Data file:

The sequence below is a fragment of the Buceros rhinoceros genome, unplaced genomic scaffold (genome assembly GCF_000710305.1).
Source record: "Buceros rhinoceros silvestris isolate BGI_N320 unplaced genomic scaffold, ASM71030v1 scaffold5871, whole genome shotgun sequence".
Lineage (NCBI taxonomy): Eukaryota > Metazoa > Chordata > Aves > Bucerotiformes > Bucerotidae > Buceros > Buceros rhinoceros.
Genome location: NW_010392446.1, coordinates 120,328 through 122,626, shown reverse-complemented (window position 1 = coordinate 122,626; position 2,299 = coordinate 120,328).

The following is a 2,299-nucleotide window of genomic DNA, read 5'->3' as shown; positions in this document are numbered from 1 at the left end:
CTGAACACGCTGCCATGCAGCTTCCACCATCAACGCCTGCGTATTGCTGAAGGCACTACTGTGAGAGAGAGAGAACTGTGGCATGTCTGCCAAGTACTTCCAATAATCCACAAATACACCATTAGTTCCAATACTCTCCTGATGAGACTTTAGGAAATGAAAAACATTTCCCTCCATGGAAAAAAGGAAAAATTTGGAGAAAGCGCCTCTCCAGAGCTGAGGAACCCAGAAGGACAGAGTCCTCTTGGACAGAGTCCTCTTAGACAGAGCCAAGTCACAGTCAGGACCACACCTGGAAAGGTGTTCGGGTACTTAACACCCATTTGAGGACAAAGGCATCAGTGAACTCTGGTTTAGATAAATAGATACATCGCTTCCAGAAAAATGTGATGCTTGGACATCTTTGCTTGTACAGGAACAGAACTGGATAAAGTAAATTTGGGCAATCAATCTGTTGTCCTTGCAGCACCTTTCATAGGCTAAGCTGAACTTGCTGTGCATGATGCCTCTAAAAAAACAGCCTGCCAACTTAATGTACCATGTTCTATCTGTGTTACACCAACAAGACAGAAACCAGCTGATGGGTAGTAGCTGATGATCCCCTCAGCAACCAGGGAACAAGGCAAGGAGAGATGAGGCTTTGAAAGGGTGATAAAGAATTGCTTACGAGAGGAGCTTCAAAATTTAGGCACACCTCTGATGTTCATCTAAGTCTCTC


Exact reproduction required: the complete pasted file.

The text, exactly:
The sequence below is a fragment of the Buceros rhinoceros genome, unplaced genomic scaffold (genome assembly GCF_000710305.1).
Source record: "Buceros rhinoceros silvestris isolate BGI_N320 unplaced genomic scaffold, ASM71030v1 scaffold5871, whole genome shotgun sequence".
Lineage (NCBI taxonomy): Eukaryota > Metazoa > Chordata > Aves > Bucerotiformes > Bucerotidae > Buceros > Buceros rhinoceros.
Genome location: NW_010392446.1, coordinates 120,328 through 122,626, shown reverse-complemented (window position 1 = coordinate 122,626; position 2,299 = coordinate 120,328).

The following is a 2,299-nucleotide window of genomic DNA, read 5'->3' as shown; positions in this document are numbered from 1 at the left end:
CTGAACACGCTGCCATGCAGCTTCCACCATCAACGCCTGCGTATTGCTGAAGGCACTACTGTGAGAGAGAGAGAACTGTGGCATGTCTGCCAAGTACTTCCAATAATCCACAAATACACCATTAGTTCCAATACTCTCCTGATGAGACTTTAGGAAATGAAAAACATTTCCCTCCATGGAAAAAAGGAAAAATTTGGAGAAAGCGCCTCTCCAGAGCTGAGGAACCCAGAAGGACAGAGTCCTCTTGGACAGAGTCCTCTTAGACAGAGCCAAGTCACAGTCAGGACCACACCTGGAAAGGTGTTCGGGTACTTAACACCCATTTGAGGACAAAGGCATCAGTGAACTCTGGTTTAGATAAATAGATACATCGCTTCCAGAAAAATGTGATGCTTGGACATCTTTGCTTGTACAGGAACAGAACTGGATAAAGTAAATTTGGGCAATCAATCTGTTGTCCTTGCAGCACCTTTCATAGGCTAAGCTGAACTTGCTGTGCATGATGCCTCTAAAAAAACAGCCTGCCAACTTAATGTACCATGTTCTATCTGTGTTACACCAACAAGACAGAAACCAGCTGATGGGTAGTAGCTGATGATCCCCTCAGCAACCAGGGAACAAGGCAAGGAGAGATGAGGCTTTGAAAGGGTGATAAAGAATTGCTTACGAGAGGAGCTTCAAAATTTAGGCACACCTCTGATGTTCATCTAAGTCTCTC